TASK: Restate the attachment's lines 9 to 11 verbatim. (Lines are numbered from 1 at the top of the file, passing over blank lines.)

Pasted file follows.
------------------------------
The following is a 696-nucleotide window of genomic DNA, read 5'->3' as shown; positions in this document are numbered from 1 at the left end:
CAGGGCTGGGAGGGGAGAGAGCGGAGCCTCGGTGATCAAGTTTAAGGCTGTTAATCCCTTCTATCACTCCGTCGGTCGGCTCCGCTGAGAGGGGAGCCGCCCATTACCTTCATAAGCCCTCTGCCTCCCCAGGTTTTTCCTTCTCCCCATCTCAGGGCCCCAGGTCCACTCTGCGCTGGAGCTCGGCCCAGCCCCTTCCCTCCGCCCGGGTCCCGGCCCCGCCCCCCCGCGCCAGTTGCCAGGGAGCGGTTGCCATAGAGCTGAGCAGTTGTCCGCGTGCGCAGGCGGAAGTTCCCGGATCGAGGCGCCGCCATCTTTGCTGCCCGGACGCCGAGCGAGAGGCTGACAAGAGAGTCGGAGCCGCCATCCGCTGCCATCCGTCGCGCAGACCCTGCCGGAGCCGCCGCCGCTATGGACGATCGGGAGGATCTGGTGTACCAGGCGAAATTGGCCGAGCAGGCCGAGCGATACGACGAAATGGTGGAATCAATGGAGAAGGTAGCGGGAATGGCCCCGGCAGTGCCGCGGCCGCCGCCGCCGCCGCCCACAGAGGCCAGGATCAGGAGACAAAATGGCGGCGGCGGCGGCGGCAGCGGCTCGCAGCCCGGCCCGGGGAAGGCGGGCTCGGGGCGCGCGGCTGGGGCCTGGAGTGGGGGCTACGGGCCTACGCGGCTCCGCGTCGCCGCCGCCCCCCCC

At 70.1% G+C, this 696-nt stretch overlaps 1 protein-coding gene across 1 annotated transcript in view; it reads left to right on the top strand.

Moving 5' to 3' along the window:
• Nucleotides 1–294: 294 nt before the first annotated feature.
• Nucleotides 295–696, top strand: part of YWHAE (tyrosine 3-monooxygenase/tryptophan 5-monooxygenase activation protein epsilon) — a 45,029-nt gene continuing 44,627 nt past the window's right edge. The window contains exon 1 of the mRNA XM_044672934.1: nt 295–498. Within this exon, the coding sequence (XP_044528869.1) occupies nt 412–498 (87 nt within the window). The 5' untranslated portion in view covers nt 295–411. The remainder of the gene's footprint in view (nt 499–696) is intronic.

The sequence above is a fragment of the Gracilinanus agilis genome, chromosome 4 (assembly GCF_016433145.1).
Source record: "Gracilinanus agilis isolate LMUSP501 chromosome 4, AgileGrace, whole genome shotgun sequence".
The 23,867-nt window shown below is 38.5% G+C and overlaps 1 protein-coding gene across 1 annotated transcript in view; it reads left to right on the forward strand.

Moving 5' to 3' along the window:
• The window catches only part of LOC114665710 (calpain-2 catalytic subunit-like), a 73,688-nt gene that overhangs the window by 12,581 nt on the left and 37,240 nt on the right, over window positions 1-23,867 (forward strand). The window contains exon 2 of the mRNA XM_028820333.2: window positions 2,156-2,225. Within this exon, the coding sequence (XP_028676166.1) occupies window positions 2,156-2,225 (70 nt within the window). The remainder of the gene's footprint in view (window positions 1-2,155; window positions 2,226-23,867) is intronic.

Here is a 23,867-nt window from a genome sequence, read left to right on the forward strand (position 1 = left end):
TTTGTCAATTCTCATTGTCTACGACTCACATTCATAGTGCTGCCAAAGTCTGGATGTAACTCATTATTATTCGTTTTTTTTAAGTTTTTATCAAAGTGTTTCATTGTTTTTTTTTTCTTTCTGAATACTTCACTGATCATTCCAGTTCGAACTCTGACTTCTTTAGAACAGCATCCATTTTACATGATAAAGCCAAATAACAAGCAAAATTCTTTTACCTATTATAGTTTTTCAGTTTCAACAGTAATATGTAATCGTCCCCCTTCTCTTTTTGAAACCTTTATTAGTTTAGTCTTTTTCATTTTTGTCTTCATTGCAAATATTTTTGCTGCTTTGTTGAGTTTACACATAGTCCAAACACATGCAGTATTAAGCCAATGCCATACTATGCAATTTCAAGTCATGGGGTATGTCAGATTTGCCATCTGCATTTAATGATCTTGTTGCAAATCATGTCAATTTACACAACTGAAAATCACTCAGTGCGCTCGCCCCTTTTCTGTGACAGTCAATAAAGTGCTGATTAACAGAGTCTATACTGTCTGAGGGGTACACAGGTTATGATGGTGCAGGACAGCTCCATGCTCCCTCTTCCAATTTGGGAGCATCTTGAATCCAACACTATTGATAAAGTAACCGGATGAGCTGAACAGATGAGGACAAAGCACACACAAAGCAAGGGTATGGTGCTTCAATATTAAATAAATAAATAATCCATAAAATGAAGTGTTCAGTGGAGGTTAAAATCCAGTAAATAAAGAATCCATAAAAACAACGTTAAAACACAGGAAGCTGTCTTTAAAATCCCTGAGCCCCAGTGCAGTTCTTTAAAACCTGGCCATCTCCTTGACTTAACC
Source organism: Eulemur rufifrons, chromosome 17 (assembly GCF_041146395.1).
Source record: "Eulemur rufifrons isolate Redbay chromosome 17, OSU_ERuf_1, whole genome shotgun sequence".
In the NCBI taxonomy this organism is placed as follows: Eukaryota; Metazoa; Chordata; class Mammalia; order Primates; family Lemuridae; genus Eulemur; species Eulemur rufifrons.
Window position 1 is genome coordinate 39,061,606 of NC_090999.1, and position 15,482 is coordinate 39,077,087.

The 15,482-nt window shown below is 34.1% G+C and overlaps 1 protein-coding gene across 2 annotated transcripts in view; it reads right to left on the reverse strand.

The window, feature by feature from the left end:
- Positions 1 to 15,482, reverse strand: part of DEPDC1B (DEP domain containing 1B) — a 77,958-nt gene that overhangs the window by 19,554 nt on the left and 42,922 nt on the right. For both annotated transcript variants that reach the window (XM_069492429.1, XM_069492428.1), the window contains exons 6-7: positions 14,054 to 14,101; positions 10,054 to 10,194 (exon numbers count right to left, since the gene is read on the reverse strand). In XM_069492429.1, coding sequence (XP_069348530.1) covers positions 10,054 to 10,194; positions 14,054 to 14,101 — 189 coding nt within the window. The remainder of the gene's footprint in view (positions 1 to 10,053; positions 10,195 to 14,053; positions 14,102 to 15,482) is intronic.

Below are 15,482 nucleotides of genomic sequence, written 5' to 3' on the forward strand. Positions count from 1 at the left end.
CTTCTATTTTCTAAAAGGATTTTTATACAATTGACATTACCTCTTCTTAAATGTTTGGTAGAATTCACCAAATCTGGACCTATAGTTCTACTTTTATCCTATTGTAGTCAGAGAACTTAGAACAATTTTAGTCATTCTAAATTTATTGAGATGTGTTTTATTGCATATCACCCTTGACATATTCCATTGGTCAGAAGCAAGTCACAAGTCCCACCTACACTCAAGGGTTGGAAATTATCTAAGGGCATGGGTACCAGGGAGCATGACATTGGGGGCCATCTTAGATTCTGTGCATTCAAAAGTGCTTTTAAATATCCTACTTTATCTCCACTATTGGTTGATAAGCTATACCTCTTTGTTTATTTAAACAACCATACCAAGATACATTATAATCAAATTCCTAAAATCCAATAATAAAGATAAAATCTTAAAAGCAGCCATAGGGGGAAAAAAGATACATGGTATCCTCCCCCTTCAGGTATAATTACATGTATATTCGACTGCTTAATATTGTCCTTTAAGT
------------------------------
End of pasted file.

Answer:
The 23,867-nt window shown below is 38.5% G+C and overlaps 1 protein-coding gene across 1 annotated transcript in view; it reads left to right on the forward strand.

Moving 5' to 3' along the window:
• The window catches only part of LOC114665710 (calpain-2 catalytic subunit-like), a 73,688-nt gene that overhangs the window by 12,581 nt on the left and 37,240 nt on the right, over window positions 1-23,867 (forward strand). The window contains exon 2 of the mRNA XM_028820333.2: window positions 2,156-2,225. Within this exon, the coding sequence (XP_028676166.1) occupies window positions 2,156-2,225 (70 nt within the window). The remainder of the gene's footprint in view (window positions 1-2,155; window positions 2,226-23,867) is intronic.